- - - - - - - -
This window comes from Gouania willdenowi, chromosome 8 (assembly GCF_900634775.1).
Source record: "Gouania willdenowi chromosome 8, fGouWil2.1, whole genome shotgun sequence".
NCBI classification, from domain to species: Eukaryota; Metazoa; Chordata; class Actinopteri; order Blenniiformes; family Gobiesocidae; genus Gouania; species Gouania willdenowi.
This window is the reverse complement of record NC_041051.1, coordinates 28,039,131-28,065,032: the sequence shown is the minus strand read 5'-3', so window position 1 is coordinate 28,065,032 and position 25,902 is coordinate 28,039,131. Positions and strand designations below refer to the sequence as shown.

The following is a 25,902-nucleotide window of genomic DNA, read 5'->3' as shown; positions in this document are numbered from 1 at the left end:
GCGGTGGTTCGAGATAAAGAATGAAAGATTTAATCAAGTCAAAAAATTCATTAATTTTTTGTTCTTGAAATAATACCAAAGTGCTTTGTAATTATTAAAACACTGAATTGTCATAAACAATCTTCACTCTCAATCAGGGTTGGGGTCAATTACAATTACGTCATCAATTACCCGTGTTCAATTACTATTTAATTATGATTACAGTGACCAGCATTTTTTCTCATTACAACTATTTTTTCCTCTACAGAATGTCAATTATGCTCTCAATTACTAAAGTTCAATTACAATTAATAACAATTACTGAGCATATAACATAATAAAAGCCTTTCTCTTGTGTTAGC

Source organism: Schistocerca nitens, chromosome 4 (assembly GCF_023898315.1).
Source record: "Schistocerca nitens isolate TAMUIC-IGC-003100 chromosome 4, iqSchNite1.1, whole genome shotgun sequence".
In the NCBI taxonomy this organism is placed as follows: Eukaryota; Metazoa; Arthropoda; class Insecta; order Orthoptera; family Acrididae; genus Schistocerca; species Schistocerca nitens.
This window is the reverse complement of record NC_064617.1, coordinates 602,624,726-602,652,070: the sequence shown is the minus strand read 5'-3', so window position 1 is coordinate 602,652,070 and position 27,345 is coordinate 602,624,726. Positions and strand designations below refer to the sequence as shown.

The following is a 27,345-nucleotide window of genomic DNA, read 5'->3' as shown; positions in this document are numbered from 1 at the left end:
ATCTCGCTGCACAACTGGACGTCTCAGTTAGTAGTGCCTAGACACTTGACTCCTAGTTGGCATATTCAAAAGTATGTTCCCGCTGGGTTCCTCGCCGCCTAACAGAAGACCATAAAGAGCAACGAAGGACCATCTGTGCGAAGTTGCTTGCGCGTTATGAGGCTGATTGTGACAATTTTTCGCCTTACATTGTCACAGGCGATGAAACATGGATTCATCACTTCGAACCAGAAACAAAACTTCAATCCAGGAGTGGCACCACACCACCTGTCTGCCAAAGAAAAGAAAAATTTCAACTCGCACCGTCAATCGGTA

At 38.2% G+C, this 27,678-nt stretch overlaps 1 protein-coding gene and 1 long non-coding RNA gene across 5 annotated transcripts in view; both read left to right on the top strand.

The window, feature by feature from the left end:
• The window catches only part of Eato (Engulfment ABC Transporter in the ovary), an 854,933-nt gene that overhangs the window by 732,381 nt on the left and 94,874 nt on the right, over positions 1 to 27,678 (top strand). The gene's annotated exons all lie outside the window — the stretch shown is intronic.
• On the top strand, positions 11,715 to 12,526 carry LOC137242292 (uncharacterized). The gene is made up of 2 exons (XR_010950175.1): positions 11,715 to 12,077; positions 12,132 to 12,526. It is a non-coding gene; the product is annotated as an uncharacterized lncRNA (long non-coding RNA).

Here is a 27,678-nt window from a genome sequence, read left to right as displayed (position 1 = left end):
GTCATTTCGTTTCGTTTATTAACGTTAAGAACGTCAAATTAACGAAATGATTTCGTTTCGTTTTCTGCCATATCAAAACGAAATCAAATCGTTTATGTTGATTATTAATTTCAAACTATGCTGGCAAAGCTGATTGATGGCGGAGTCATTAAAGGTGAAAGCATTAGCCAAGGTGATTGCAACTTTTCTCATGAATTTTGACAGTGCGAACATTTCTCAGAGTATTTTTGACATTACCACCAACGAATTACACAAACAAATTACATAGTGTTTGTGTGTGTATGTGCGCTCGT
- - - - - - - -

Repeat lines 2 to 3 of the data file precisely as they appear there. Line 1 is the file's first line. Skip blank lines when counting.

Source record: "Gouania willdenowi chromosome 8, fGouWil2.1, whole genome shotgun sequence".
NCBI classification, from domain to species: Eukaryota; Metazoa; Chordata; class Actinopteri; order Blenniiformes; family Gobiesocidae; genus Gouania; species Gouania willdenowi.